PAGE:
NY Daily News
Hundreds of miles of new bike lanes, bus lanes and pedestrian plazas are on the way to New York City thanks to a new law that’s set to be passed by the City Council.
Council Speaker Corey Johnson on Tuesday said his legislation to form a “master plan” for city streets has the support of the majority of the chamber, as well as Mayor de Blasio.
The law will require the city Department of Transportation to implement 150 miles of new bus lanes, 250 miles of new protected bike lanes and thousands of pedestrian-oriented spaces over a five-year span beginning in 2022.
“For decades, New York has prioritized the movement and storage of vehicles over the safety and possibility of its residents,” said Danny Harris, executive director of street safety advocacy group Transportation Alternatives. “The streets master plan will usher in a new era of opportunity for New Yorkers”
The bill passed unanimously by the Council Transportation Committee Tuesday, and is expected to be approved by the whole chamber on Wednesday.
Johnson introduced the bill in May, and has given it several tweaks since. The law now requires the DOT to form its “master plan” to hit the aggressive benchmarks by December 2021 instead of 2020. The delay pushes the plan’s due date to the very end of de Blasio’s final term as mayor.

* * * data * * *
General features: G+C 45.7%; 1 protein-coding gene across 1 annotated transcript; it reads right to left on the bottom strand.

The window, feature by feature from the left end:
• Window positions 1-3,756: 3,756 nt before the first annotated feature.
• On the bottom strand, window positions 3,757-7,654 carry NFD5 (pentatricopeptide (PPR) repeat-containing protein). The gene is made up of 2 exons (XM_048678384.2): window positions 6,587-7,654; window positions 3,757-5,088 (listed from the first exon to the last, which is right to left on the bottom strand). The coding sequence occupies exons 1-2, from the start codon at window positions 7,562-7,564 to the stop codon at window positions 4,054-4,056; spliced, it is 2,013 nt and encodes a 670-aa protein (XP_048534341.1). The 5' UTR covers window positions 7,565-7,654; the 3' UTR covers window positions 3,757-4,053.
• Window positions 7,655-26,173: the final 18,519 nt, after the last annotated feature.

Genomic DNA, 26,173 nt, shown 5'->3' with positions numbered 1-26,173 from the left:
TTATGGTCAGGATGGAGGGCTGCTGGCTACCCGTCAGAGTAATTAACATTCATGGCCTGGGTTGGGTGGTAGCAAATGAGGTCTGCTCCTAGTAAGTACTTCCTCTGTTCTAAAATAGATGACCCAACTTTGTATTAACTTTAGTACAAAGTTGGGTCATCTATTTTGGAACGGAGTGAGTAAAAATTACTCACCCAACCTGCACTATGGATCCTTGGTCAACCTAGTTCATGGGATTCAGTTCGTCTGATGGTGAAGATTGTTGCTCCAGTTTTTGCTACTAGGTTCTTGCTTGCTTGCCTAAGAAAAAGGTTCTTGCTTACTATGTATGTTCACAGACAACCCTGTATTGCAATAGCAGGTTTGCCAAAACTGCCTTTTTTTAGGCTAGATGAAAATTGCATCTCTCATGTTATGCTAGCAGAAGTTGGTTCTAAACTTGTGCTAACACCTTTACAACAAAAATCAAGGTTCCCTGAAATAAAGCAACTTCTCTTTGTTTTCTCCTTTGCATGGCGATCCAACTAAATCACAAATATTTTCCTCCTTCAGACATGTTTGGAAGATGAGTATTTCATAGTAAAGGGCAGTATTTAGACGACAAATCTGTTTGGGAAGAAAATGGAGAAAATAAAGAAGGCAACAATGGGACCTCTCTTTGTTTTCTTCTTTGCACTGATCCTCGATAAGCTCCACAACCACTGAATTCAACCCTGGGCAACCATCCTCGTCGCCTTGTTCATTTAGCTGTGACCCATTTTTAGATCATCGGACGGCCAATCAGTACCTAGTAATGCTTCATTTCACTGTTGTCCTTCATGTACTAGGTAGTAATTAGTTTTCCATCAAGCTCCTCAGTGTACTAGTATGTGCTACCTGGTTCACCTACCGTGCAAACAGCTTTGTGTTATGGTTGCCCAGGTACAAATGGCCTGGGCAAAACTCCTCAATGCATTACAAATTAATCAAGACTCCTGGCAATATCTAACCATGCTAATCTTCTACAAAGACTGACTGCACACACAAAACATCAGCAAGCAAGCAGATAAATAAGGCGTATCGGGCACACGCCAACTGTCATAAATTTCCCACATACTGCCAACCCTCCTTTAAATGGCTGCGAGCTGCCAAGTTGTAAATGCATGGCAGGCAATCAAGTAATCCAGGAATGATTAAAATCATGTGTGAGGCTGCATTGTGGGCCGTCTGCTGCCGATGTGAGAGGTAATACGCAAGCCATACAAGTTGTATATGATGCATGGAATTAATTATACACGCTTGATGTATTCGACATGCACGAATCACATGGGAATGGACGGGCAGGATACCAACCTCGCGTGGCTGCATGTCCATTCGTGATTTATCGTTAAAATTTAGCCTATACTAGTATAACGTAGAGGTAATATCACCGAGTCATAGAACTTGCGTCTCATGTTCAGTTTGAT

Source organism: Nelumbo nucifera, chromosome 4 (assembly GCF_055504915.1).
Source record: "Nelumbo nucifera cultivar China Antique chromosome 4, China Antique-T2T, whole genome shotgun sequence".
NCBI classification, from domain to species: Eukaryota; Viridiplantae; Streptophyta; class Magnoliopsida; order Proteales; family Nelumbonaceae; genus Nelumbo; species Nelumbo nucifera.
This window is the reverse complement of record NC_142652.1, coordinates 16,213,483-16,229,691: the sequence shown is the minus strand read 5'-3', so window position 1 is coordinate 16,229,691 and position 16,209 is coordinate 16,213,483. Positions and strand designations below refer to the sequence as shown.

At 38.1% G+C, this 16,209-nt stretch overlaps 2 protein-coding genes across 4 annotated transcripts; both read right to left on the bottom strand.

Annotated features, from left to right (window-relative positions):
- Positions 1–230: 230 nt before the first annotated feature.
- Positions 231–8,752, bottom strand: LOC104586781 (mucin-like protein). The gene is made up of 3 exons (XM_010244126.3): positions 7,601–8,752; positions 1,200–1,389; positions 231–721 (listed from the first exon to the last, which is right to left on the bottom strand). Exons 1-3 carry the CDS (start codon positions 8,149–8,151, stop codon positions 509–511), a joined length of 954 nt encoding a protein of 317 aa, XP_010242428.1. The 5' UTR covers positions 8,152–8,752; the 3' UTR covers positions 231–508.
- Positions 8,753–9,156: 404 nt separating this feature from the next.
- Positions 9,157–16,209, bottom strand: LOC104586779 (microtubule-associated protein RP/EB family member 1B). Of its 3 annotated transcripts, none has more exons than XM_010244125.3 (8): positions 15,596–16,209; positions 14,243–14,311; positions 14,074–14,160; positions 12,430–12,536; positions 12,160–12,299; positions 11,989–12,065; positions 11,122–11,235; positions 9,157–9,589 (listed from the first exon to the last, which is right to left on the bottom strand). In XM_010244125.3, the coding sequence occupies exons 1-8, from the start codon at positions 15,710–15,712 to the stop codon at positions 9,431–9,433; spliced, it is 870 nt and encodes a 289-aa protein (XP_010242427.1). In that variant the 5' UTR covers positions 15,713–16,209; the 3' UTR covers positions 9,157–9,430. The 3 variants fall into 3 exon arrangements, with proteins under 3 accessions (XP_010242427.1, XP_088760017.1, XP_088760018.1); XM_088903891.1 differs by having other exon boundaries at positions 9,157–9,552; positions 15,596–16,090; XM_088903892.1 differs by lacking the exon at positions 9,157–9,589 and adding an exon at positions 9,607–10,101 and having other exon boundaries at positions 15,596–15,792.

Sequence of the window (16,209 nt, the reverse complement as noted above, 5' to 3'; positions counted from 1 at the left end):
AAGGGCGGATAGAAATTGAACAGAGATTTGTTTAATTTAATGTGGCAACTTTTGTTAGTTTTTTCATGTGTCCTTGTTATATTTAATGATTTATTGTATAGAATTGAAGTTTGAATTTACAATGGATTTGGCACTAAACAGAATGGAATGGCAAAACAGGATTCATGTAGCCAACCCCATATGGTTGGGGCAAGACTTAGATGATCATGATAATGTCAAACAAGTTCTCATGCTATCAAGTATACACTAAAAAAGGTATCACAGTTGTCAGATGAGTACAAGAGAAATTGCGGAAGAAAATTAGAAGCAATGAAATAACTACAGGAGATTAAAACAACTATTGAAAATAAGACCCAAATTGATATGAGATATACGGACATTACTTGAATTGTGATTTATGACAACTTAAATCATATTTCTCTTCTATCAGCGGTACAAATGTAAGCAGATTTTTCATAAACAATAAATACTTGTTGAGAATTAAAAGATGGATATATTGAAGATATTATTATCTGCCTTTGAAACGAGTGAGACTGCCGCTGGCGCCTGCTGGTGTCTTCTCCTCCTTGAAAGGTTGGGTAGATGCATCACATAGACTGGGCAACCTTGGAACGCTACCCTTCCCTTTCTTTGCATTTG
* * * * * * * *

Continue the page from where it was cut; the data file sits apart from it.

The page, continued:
“It was pushed back because… what we are going to do with this legislation is totally reshape the Department of Transportation, totally reorient the Department of Transportation,” Johnson said Tuesday. “They’re going to have to hire more staff, they’re going to have to build whole new facilities."
The bill that passed Wednesday creates a master plan for city streets. It comes in the wake of 25 cyclist deaths so far in 2019. There was also a serious and potentially fatal bike versus car incident in Brooklyn the same morning the bill passed. (Link here)
The master plan bill will cost $1.7 Billion. It requires the Department of Transportation to come up with a five-year master plan by the end of 2021. The plan must include:
- 150 miles of protected bus lanes
- 250 miles of protected bike lanes
- 500 bus stop upgrades
- 2,000 intersection redesigns
- An overhaul policies relating to pedestrian signals, commercial loading and deliveries, along with parking policies